Rosendorf v. Toomey

Annotate this Case

349 A.2d 694 (1975)

Sidney ROSENDORF et al., Appellants, v. James C. TOOMEY, Conservator, Appellee.

Nos. 7765 and 7856.

District of Columbia Court of Appeals.

Argued February 20, 1974.

Decided December 17, 1975.

*696 Paul H. Mannes, Rockville, Md., argued for appellants.

Stanley Klavan and Kaye T. Brooks, Rockville, Md., were on the briefs for appellants.

Benjamin F. Rossner, Washington, D.C., for appellee.

Before KERN and HARRIS, Associate Judges, and HOOD, Chief Judge, Retired.

HARRIS, Associate Judge:

These consolidated appeals present challenges to the trial court's rulings on objections which were filed by appellants to various accountings of the conservator and the substitute conservator of the Estate of William Rosendorf and to the reports of the Auditor-Master on those accountings.

Appellants are the adult children of the ward, William Rosendorf, by his first marriage. They sought (1) to have all accounts filed by both the conservator and the substitute conservator of their father's estate re-audited, and (2) to require an accounting by the substitute conservator and by Mollie Rosendorf, the second wife and widow of William Rosendorf, of all disbursements made by the substitute conservator to Mollie for the benefit of the deceased ward. The trial court ruled: (1) that appellants' objections to the accountings filed by the original conservator and the related Auditor-Master's reports were untimely; (2) that the substitute conservator's final report (as supplemented and revised) and the report of the Auditor-Master thereon should be ratified and affirmed; and (3) that the Auditor-Master's recommendations on the commissions to be paid to the substitute conservator should be *697 sustained. Later, another judge of the trial court granted the substitute conservator leave to retain counsel on this appeal at the expense of Mr. Rosendorf's estate. We affirm.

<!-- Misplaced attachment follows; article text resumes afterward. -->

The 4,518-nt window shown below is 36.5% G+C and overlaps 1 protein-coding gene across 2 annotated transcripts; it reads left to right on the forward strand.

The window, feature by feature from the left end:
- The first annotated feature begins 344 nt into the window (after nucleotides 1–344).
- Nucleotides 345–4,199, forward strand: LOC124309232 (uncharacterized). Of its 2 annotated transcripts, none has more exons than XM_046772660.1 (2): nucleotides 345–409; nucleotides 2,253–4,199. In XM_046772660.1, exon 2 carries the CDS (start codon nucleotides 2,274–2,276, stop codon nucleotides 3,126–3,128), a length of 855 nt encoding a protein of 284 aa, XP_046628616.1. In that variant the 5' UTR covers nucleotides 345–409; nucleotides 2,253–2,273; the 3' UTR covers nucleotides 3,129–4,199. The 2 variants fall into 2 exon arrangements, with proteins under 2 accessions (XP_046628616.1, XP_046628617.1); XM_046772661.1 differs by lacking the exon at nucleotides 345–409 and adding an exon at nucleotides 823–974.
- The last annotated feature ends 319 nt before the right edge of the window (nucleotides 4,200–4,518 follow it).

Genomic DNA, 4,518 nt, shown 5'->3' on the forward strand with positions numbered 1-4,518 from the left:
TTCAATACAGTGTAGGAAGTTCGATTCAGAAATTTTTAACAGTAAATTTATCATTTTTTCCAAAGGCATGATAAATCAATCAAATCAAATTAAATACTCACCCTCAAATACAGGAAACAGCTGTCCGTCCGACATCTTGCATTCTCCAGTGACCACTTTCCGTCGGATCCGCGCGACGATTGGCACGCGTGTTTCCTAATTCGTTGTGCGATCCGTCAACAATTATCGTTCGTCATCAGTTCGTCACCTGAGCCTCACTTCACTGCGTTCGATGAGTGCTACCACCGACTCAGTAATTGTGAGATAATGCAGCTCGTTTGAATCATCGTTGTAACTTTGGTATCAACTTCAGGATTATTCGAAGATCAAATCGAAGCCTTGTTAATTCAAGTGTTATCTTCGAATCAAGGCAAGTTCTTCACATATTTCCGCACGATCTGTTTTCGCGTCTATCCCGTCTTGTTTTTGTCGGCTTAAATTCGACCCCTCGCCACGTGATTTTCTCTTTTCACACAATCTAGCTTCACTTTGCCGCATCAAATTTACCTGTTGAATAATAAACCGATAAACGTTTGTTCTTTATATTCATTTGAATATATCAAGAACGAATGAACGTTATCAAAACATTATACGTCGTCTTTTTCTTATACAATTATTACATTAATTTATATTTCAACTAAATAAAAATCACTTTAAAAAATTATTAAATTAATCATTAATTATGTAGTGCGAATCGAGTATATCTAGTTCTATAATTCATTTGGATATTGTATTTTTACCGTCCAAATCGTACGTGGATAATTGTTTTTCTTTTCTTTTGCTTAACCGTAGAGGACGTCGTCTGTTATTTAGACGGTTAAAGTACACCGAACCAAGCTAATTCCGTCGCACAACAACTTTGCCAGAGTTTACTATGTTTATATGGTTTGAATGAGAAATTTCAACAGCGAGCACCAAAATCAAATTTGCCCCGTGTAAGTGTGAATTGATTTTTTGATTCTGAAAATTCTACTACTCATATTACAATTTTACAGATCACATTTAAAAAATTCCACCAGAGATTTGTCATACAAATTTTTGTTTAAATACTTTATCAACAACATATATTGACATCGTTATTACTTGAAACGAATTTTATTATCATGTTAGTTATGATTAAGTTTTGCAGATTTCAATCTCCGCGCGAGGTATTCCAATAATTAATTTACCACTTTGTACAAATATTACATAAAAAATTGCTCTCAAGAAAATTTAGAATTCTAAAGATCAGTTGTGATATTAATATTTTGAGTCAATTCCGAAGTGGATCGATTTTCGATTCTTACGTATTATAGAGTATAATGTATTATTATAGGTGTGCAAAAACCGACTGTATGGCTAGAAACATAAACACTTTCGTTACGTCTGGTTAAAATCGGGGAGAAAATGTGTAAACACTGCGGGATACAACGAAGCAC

William Rosendorf's property first became subject to the jurisdiction of a court through a conservatorship on October 26, 1965. The original conservator was the National Savings and Trust Company (NS & T). Mr. Rosendorf's first wife was deceased. He was separated from his second wife, Mollie, and litigation between them was pending. On Novmber 30, 1965, NS & T filed a petition requesting leave of the United States District Court for the District of Columbia to pay the ward's living expenses.[1] The court approved the request, authorizing NS & T "to pay or to apply for the benefit of William Rosendorf up to $500 per week for his current living expenses . . . and also to pay his wife. . . $250 every other week for her current living expenses."

Shortly thereafter, the Rosendorfs reconciled and resumed living together. Following a request by NS & T in January 1966, the respective living expense allowances were increased by District Court order to $700 per week for the benefit of William and $250 per week for Mollie.

This arrangement continued until June 1967, when Mrs. Rosendorf petitioned the court to remove NS & T as conservator and substitute James C. Toomey, an attorney. The court granted the request; Mr. Toomey was appointed as substitute conservator on July 20, 1967.[2] Upon its withdrawal as conservator, NS & T filed its second and final account on August 28, 1967. The Auditor-Master's report on that account was filed October 4, 1968, and NS & T was discharged by District Court order dated June 24, 1970. The order specifically noted that the applicable time period for exceptions had elapsed with none having been submitted.[3]

On October 13, 1967, the substitute conservator petitioned the court for leave to disburse $800 weekly for the benefit of William for current living expenses. The court modified certain projected expense figures downward, and authorized Mr. Toomey "to disburse to, or for the benefit of, William Rosendorf . . . $575 per week, and to disburse to his wife, Mollie Rosendorf, the sum of $250 per week. . . ."